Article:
The LT2 builds on the outgoing LT1’s abilities by improving lubrication, more efficient intake and exhaust, and a new camshaft. Otherwise it still has the same bore and stroke, compression ratio, and forged crank and rods.
The LT2 is a little taller than the LT1, as the engine is now mounted behind the driver and forward sight lines are not being affected. The intake has also been moved to the back of the car, to shorten the distance between the intake valves and throttle body, which improves flow and response.
This is the $64,995 question. And the quick answer is: great. But it’s completely different from all previous Corvettes. So much so, they could have reasonably named this car something else entirely.
You can tell it’s going to be a different beast within the first 10 metres of driving. If you think it’s going to be a loud, raucous ride like the C7, think again. In any one of the six driving modes the engine is a distant whisper until you bury the throttle, wind roar around the wing mirrors and a bit of tyre slap being the dominant sounds at 70mph.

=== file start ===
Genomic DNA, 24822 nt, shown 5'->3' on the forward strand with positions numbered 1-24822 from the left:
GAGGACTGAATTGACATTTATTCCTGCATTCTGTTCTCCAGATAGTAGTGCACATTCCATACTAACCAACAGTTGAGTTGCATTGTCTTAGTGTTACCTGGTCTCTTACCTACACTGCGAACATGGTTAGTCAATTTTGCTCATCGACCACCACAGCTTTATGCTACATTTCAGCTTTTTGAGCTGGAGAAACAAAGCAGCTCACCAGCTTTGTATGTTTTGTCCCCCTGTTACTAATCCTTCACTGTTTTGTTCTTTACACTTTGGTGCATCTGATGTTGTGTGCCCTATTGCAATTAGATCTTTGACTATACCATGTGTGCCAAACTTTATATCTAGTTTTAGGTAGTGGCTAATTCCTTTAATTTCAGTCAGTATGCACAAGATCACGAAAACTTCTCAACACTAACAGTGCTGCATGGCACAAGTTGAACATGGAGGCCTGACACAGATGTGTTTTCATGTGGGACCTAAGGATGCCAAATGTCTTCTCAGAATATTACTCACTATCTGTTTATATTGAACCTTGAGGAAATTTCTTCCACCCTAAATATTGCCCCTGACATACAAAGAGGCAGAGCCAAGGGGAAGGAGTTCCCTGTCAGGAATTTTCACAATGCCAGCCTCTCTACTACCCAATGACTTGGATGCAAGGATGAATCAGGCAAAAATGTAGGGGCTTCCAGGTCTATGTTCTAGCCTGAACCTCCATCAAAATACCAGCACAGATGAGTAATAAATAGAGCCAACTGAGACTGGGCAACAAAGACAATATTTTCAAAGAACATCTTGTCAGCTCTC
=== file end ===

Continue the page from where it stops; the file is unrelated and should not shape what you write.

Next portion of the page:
The FE4 dampers also add to this sensation of peace and calm, filtering out and countering road irregularities almost before you’ve hit them. The steering is light and immediate, if a little low on feedback. The brakes are by wire and work fine, if without the absolute finesse or feel of the class best.